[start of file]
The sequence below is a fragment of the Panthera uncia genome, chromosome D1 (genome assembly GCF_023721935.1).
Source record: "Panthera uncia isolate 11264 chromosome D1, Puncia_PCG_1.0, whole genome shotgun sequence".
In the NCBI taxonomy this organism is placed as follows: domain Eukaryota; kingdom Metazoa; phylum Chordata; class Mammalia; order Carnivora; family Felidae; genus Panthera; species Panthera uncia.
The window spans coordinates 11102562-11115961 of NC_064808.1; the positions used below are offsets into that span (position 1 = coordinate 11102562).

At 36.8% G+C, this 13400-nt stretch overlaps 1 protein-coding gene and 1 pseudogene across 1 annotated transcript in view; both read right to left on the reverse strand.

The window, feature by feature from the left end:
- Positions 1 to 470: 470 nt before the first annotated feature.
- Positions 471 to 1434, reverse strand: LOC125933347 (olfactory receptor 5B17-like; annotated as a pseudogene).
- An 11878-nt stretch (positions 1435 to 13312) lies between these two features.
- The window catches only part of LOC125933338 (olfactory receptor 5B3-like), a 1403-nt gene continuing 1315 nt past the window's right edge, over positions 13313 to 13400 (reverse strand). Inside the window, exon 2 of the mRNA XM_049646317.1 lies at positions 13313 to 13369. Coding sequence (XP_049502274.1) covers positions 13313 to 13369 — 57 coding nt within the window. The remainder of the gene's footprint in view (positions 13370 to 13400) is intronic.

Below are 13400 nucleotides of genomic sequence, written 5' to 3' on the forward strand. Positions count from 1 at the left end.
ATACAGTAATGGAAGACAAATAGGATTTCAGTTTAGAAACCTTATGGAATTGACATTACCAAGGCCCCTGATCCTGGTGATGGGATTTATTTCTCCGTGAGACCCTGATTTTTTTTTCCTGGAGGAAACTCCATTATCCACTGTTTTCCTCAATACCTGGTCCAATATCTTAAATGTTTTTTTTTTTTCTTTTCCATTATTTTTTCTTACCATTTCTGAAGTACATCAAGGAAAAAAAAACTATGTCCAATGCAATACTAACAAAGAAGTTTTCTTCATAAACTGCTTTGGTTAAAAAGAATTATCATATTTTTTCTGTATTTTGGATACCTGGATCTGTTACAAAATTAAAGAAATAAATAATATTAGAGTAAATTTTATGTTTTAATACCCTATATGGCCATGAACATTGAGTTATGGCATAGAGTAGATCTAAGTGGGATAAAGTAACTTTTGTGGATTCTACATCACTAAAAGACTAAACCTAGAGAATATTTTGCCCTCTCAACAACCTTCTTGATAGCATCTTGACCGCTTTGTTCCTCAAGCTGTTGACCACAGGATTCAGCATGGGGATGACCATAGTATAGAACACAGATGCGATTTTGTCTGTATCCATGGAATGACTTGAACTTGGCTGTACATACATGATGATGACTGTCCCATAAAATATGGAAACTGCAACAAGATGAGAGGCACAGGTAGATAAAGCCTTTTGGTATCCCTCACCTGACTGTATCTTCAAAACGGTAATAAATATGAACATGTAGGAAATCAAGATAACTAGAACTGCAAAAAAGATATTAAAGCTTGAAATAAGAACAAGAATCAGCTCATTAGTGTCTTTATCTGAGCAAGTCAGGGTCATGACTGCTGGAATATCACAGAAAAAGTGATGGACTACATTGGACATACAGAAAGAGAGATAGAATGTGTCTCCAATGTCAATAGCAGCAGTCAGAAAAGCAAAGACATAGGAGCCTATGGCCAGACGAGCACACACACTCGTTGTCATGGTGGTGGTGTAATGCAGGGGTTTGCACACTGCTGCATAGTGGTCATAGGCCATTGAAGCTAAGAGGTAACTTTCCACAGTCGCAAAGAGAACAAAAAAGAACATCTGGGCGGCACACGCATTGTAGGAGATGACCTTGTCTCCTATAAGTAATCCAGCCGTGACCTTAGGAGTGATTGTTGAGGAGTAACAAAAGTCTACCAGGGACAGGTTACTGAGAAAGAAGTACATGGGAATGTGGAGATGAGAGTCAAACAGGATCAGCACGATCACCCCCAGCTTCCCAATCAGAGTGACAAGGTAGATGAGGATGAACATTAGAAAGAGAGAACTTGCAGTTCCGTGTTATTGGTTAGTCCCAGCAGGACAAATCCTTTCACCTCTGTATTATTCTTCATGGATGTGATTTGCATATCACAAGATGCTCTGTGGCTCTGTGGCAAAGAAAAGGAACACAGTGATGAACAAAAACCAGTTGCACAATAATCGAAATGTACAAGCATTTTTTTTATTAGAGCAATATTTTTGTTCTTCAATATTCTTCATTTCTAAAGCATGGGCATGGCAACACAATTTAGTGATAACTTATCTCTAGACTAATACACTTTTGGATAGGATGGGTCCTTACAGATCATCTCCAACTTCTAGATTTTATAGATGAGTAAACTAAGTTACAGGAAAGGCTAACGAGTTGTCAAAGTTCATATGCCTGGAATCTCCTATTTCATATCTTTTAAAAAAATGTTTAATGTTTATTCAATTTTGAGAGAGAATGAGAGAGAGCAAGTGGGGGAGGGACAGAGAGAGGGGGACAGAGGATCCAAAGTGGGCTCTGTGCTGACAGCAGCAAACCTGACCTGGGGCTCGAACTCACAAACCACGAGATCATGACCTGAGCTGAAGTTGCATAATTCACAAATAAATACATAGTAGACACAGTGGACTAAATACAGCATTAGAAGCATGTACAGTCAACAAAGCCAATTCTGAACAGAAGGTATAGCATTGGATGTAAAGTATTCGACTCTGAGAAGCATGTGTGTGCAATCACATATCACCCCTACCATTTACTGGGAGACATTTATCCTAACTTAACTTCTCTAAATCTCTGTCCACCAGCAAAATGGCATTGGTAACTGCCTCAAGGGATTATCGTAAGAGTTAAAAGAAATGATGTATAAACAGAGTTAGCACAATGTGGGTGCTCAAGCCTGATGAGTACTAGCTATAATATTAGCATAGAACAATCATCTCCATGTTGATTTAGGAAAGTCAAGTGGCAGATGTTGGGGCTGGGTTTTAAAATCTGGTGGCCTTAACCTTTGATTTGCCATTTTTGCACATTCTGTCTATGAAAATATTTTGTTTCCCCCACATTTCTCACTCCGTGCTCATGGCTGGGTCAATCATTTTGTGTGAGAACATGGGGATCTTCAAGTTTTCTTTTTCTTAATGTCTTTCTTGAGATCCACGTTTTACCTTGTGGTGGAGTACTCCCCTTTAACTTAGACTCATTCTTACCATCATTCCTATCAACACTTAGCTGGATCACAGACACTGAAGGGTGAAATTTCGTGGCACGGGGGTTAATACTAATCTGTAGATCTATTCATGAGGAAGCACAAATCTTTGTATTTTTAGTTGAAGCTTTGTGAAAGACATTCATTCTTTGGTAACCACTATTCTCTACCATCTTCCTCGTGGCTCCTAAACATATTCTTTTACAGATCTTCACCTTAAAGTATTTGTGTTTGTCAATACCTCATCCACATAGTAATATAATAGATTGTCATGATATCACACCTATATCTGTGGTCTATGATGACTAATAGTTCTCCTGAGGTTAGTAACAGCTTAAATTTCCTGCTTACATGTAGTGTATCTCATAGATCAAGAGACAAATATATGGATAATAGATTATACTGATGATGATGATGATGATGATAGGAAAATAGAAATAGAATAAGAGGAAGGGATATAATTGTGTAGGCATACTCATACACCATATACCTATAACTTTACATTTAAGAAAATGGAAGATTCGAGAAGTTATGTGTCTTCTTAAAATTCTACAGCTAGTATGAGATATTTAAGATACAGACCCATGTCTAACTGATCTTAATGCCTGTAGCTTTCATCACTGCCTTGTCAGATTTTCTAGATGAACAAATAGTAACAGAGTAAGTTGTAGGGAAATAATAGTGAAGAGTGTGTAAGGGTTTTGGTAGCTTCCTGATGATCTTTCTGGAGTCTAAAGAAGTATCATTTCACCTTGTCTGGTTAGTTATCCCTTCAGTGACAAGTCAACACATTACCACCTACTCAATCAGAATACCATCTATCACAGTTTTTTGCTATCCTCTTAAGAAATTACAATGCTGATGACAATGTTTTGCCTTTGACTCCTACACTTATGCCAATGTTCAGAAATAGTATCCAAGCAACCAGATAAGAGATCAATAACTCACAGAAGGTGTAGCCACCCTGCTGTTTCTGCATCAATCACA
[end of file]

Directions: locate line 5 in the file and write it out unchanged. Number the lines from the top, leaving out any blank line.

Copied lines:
At 36.8% G+C, this 13400-nt stretch overlaps 1 protein-coding gene and 1 pseudogene across 1 annotated transcript in view; both read right to left on the reverse strand.